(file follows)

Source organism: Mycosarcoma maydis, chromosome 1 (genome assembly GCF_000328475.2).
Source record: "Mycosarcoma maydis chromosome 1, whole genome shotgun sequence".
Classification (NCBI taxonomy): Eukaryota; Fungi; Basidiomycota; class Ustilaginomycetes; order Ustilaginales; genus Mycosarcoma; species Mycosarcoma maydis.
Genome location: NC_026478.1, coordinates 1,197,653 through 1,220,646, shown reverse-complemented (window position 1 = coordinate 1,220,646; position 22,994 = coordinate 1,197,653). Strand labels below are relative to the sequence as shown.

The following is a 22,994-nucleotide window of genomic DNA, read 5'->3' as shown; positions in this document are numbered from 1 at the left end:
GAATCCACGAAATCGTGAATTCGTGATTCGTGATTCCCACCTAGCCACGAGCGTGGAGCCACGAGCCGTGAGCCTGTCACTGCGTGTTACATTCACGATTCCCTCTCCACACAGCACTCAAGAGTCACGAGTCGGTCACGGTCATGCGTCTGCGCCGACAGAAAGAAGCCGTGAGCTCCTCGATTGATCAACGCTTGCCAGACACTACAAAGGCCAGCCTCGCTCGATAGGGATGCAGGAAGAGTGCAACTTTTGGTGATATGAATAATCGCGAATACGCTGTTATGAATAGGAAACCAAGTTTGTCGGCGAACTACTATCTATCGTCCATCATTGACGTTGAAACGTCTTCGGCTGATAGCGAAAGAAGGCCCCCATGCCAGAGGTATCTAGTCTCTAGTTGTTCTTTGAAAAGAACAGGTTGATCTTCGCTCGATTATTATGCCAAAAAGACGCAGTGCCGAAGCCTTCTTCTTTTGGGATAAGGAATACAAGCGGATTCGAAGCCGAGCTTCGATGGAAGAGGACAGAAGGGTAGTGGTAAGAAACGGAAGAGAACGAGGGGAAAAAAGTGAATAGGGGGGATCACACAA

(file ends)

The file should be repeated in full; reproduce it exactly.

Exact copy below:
Source organism: Mycosarcoma maydis, chromosome 1 (genome assembly GCF_000328475.2).
Source record: "Mycosarcoma maydis chromosome 1, whole genome shotgun sequence".
Classification (NCBI taxonomy): Eukaryota; Fungi; Basidiomycota; class Ustilaginomycetes; order Ustilaginales; genus Mycosarcoma; species Mycosarcoma maydis.
Genome location: NC_026478.1, coordinates 1,197,653 through 1,220,646, shown reverse-complemented (window position 1 = coordinate 1,220,646; position 22,994 = coordinate 1,197,653). Strand labels below are relative to the sequence as shown.

The following is a 22,994-nucleotide window of genomic DNA, read 5'->3' as shown; positions in this document are numbered from 1 at the left end:
GAATCCACGAAATCGTGAATTCGTGATTCGTGATTCCCACCTAGCCACGAGCGTGGAGCCACGAGCCGTGAGCCTGTCACTGCGTGTTACATTCACGATTCCCTCTCCACACAGCACTCAAGAGTCACGAGTCGGTCACGGTCATGCGTCTGCGCCGACAGAAAGAAGCCGTGAGCTCCTCGATTGATCAACGCTTGCCAGACACTACAAAGGCCAGCCTCGCTCGATAGGGATGCAGGAAGAGTGCAACTTTTGGTGATATGAATAATCGCGAATACGCTGTTATGAATAGGAAACCAAGTTTGTCGGCGAACTACTATCTATCGTCCATCATTGACGTTGAAACGTCTTCGGCTGATAGCGAAAGAAGGCCCCCATGCCAGAGGTATCTAGTCTCTAGTTGTTCTTTGAAAAGAACAGGTTGATCTTCGCTCGATTATTATGCCAAAAAGACGCAGTGCCGAAGCCTTCTTCTTTTGGGATAAGGAATACAAGCGGATTCGAAGCCGAGCTTCGATGGAAGAGGACAGAAGGGTAGTGGTAAGAAACGGAAGAGAACGAGGGGAAAAAAGTGAATAGGGGGGATCACACAA